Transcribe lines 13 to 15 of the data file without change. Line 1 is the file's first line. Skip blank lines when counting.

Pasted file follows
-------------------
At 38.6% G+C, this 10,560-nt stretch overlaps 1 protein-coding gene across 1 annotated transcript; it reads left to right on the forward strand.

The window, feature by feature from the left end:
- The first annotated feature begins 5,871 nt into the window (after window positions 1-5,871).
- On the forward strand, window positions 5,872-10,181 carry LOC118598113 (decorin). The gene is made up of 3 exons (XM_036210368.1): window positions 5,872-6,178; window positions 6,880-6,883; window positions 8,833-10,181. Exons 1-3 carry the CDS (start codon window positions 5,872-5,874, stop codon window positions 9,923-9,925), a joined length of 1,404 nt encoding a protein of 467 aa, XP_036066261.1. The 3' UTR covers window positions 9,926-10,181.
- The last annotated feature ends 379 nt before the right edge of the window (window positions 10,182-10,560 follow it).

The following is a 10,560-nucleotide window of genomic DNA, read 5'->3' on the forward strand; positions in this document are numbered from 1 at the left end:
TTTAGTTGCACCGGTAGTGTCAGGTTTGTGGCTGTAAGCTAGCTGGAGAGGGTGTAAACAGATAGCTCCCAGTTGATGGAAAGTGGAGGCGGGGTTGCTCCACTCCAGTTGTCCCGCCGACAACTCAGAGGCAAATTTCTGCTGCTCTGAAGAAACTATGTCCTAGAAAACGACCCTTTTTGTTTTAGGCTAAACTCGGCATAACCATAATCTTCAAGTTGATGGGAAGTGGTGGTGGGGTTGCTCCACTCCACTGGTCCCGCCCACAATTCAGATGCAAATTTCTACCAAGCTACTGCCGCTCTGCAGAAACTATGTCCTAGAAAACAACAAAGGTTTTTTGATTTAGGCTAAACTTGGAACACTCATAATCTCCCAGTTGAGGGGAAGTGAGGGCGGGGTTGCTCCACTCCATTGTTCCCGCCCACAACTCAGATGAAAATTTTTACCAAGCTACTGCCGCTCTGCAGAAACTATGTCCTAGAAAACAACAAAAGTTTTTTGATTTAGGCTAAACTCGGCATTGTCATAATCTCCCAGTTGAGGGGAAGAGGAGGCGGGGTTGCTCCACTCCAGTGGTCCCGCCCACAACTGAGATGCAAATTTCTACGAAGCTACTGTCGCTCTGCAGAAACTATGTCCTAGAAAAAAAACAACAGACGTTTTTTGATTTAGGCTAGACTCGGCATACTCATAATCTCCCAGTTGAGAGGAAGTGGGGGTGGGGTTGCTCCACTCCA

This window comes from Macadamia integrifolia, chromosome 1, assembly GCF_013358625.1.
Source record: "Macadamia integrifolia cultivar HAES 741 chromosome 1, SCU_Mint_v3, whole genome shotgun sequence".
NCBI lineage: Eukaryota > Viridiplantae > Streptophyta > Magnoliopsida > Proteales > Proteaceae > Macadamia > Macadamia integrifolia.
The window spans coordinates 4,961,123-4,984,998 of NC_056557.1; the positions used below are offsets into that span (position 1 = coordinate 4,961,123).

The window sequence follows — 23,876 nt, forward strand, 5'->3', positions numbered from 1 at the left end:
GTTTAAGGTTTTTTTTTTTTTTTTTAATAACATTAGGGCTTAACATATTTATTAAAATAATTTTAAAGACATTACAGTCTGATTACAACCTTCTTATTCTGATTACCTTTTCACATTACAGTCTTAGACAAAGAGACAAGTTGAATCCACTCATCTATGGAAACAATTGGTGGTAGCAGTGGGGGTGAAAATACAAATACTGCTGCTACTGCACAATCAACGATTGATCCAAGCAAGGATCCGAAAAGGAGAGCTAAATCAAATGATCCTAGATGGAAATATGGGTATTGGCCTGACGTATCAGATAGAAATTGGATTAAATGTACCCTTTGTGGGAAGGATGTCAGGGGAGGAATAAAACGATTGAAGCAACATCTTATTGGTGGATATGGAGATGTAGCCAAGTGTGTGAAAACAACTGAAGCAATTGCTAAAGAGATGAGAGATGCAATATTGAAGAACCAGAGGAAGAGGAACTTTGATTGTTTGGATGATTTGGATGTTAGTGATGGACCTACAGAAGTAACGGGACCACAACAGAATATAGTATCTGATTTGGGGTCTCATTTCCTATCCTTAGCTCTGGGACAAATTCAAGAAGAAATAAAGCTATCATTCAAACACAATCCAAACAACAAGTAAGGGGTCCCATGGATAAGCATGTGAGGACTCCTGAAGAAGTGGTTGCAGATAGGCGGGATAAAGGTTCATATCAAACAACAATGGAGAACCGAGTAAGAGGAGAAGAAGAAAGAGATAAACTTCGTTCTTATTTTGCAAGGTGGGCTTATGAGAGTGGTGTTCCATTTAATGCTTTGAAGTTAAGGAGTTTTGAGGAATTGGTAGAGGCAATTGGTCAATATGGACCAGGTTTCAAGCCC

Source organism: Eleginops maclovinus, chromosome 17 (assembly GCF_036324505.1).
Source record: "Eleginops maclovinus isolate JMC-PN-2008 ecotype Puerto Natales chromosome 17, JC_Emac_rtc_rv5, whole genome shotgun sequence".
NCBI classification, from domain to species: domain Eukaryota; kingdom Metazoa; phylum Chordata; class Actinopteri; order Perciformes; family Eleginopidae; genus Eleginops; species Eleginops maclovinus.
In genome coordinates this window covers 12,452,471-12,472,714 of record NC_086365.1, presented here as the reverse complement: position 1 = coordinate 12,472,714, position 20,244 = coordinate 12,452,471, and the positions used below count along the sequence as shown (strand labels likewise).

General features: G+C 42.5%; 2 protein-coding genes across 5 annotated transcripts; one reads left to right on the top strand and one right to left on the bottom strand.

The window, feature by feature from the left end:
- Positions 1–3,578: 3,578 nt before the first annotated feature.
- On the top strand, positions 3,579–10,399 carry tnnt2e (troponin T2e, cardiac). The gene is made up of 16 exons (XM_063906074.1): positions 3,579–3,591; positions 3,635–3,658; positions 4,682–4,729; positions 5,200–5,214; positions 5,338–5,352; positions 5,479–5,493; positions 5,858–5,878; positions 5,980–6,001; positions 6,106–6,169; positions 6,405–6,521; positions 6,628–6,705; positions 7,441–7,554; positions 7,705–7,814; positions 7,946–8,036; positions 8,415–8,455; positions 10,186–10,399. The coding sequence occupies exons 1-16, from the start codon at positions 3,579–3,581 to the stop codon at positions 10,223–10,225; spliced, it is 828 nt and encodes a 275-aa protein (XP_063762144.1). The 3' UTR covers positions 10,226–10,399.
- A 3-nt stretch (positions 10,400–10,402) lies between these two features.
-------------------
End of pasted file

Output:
GTTTAAGGTTTTTTTTTTTTTTTTTAATAACATTAGGGCTTAACATATTTATTAAAATAATTTTAAAGACATTACAGTCTGATTACAACCTTCTTATTCTGATTACCTTTTCACATTACAGTCTTAGACAAAGAGACAAGTTGAATCCACTCATCTATGGAAACAATTGGTGGTAGCAGTGGGGGTGAAAATACAAATACTGCTGCTACTGCACAATCAACGATTGATCCAAGCAAGGATCCGAAAAGGAGAGCTAAATCAAATGATCCTAGATGGAAATATGGGTATTGGCCTGACGTATCAGATAGAAATTGGATTAAATGTACCCTTTGTGGGAAGGATGTCAGGGGAGGAATAAAACGATTGAAGCAACATCTTATTGGTGGATATGGAGATGTAGCCAAGTGTGTGAAAACAACTGAAGCAATTGCTAAAGAGATGAGAGATGCAATATTGAAGAACCAGAGGAAGAGGAACTTTGATTGTTTGGATGATTTGGATGTTAGTGATGGACCTACAGAAGTAACGGGACCACAACAGAATATAGTATCTGATTTGGGGTCTCATTTCCTATCCTTAGCTCTGGGACAAATTCAAGAAGAAATAAAGCTATCATTCAAACACAATCCAAACAACAAGTAAGGGGTCCCATGGATAAGCATGTGAGGACTCCTGAAGAAGTGGTTGCAGATAGGCGGGATAAAGGTTCATATCAAACAACAATGGAGAACCGAGTAAGAGGAGAAGAAGAAAGAGATAAACTTCGTTCTTATTTTGCAAGGTGGGCTTATGAGAGTGGTGTTCCATTTAATGCTTTGAAGTTAAGGAGTTTTGAGGAATTGGTAGAGGCAATTGGTCAATATGGACCAGGTTTCAAGCCC

Source organism: Eleginops maclovinus, chromosome 17 (assembly GCF_036324505.1).
Source record: "Eleginops maclovinus isolate JMC-PN-2008 ecotype Puerto Natales chromosome 17, JC_Emac_rtc_rv5, whole genome shotgun sequence".